Society 11/06/2021

La Ricarda, the natural treasure threatened by the expansion of El Prat

Scientists warn that the space, because of its richness, is irreplaceable

4 min
A plane rises above the La Ricarda estate at Barcelona's El Prat airport
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El Prat de LlobregatHectares of thick reed beds, pine forests and lush coastal vegetation that hide a lagoon and extend to touch the sea. The green mosaic of La Ricarda, a protected natural area in the Llobregat delta, survives miraculously well preserved in an enclave where it seems that everything is against it: the pressure of millions of people and road infrastructures, the activity of the port of Barcelona on one side and, on the other, and very close, the airport of El Prat, which now wants to grow again invading its wetland space.

The controversial extension of the third runway proposed by Aena threatens "the total destruction" of the system of plant and animal species that live there permanently or seasonally, such as migratory birds, warns Narcís Prat, professor emeritus of ecology at the UB and expert in aquatic systems. The option put on the table by the airport manager to compensate for the loss of biodiversity, which aims to generate other protected areas in the area, is an unrealistic goal in the eyes of scientists. "All this can not be reproduced, we can do similar things, but not a Ricarda", he insists.

An airplane flies over the lagoon of La Ricarda, on its way out of El Prat airport

"You can't reproduce a living space that is three centuries old. We can create new lagoons, but the mature natural values will not be there", adds Maria José Albaladejo, the manager of the Consortium of the Llobregat Delta. She warns that touching this place, one of the most virgin and consolidated habitats, can be fatal for the whole delta.

Some of the considerations that have been heard in recent days, such as that it is an artificial lagoon or a pond where ducks live, are still brewing among scientists. "Whoever says this is simply ignorant", said Prat. The uniqueness of the place, rich in biodiversity and with some species that are only found here, is based on a balance between fresh water - from rain and groundwater - and salt water that enters from the sea. This means that at the different ends of the lagoon there are totally different species depending on the degree of salinity, describes the ecologist. "This is the grace and complexity of the ecosystem", he adds.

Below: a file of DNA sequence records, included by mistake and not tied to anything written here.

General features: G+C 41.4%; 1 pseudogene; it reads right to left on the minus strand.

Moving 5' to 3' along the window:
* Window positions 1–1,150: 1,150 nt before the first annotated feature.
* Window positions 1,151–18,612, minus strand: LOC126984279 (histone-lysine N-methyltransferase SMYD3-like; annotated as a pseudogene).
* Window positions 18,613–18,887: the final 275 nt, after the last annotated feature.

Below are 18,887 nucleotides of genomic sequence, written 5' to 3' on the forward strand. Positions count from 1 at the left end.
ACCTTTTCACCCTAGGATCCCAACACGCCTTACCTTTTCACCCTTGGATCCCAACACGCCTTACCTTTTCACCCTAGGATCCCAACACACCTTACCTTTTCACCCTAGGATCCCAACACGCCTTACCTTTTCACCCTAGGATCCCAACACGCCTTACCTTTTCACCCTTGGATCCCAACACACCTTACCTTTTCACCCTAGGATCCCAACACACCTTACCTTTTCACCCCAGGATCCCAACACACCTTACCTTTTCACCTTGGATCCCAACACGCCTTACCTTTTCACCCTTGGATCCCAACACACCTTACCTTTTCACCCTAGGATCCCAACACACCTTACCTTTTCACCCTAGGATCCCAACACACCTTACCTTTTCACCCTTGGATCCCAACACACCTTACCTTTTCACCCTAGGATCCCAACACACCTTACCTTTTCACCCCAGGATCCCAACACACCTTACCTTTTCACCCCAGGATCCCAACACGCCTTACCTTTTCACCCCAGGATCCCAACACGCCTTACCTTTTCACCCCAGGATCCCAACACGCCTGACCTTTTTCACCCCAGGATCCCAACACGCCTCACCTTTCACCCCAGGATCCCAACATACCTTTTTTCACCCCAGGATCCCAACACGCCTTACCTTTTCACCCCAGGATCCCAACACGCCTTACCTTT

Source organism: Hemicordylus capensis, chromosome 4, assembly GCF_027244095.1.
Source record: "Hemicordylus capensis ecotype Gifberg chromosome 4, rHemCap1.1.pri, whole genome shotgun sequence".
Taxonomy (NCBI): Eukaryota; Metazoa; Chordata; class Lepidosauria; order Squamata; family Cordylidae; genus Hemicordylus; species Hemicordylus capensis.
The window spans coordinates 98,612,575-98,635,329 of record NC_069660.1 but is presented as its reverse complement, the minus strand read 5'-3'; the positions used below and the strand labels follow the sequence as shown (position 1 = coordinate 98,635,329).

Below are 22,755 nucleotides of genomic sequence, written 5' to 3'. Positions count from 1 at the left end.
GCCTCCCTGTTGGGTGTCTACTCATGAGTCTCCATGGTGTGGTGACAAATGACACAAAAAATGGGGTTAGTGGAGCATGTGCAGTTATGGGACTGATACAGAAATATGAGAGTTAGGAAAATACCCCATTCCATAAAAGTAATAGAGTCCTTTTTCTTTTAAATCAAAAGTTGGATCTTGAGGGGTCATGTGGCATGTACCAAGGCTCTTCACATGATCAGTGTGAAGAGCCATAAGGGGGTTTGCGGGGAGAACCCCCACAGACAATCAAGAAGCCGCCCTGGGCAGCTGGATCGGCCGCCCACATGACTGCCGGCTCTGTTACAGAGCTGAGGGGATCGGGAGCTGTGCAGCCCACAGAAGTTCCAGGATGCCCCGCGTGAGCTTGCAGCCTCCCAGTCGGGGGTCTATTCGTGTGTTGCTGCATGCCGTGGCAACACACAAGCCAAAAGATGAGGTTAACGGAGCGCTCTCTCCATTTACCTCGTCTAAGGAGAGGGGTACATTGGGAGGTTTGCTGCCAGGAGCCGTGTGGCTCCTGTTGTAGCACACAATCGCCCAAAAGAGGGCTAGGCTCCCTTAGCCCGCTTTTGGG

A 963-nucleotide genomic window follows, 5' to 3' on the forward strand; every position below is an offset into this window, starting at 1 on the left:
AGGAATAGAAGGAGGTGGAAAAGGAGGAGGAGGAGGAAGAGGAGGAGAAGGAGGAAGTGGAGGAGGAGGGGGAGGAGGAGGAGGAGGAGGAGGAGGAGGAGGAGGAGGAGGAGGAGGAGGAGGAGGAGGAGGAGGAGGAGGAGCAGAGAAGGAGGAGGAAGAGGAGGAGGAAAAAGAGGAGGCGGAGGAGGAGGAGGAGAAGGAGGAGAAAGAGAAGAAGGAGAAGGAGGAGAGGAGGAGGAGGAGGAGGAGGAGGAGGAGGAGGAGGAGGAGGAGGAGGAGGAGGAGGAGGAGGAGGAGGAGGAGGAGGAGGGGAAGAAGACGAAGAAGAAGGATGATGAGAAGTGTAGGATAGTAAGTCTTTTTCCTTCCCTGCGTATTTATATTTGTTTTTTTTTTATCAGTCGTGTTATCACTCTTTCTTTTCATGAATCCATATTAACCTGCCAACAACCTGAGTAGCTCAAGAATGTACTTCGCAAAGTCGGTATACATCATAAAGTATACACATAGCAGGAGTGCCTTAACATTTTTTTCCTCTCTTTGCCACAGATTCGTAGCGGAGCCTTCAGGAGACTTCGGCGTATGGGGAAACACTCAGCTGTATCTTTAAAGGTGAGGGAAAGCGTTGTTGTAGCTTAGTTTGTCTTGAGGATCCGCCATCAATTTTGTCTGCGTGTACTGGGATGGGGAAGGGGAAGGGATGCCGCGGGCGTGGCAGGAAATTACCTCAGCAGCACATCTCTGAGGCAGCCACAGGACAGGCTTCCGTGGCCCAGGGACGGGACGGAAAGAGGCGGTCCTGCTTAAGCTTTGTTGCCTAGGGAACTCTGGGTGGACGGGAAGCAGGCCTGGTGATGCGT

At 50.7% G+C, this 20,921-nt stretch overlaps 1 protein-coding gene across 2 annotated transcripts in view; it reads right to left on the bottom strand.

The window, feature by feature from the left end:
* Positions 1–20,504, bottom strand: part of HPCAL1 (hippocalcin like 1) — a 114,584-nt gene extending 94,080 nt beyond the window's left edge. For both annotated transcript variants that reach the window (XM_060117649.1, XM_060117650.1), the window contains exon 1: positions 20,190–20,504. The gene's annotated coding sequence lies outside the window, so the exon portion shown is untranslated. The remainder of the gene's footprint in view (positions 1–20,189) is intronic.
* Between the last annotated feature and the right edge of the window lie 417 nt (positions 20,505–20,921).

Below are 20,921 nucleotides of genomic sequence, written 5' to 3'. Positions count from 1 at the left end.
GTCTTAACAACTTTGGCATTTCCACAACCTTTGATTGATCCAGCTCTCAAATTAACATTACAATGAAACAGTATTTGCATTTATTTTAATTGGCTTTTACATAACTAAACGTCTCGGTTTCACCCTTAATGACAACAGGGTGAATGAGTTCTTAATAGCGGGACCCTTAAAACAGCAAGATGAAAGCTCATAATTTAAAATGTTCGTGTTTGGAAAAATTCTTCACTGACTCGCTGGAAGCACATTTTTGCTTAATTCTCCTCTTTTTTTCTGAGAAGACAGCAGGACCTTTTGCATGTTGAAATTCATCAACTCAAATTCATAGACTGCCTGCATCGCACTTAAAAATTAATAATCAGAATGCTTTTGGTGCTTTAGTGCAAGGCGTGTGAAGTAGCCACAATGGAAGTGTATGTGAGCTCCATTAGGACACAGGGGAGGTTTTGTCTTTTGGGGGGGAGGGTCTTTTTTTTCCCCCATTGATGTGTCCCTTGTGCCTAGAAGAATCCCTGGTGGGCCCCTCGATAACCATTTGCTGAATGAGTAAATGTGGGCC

The current boundary of El Prat airport, in Barcelona, with the La Ricarda estate on the right of the image.

"The debate so far has been self-serving and simplistic, and the environmental services of this place are being ignored", says Joan Pino, PhD in biology and director of CREAF. La Ricarda, he claims, has an important role in water regulation (it offers evacuation areas so that in case of major floods the water reaches the sea) but also provides many municipalities with water for domestic consumption, and covid-19 has certified that it is a leisure area for millions of people in the area.

Prat points out that the proposals of the administrations towards La Ricarda would have to go, in fact, in the opposite direction, that is to say, towards increasing a protection that "nobody has taken seriously". This area was already affected by the previous expansion of El Prat, which required environmental compensation that the European Commission has had to claim because they are still pending. Recalling the Catalan ecologist Ramon Margalef, who knew and studied the place, Prat assures that to save La Ricarda it is necessary to guarantee the arrival of fresh water to the lagoon: "A runway has to be always dry and this means keeping the level of the underground water low. This increases the risk of salinization of the wells, because when the groundwater level is low, seawater enters more easily and this can be the end of the system".

The Gomis house, located on the La Ricarda estate, next to Barcelona's El Prat airport.
The Semáforo viewpoint, within the Llobregat Delta Park, on the edge of the La Ricarda estate. The Port of Barcelona can be seen in the background.

In the heart of La Ricarda there is still another hidden treasure, the Casa Gomis, an architectural landmark commissioned by the Bertrand Gomis family to the architect Antoni Bonet, which today has become a benchmark of rationalist architecture in Catalonia. The descendants of the family that still owns the estate today are perplexed by the plans that may also compromise the future of the house, which is uninhabited but open to visitors and experts. The also known as Casa de Vidre, recently declared a cultural asset of national interest by the Generalitat, "cannot be understood without the territory to which it is linked", claims Marita Gomis, one of the co-owners of the estate of La Ricarda. If the extension of the third runway goes ahead, its future is more than dark: "It would be only 300 metres long. If now it is no longer habitable because of the noise of the planes that fly over it every few minutes, then it will also be more inaccessible", he says. The architect Jordi Roig, who is in charge of its conservation, goes even further: "The expansion of El Prat will turn Casa Gomis into a corpse".

Narcís Prat, on the left, and Joan Pino photographed at the pond of La Ricarda, on the edge of El Prat airport, in Barcelona.
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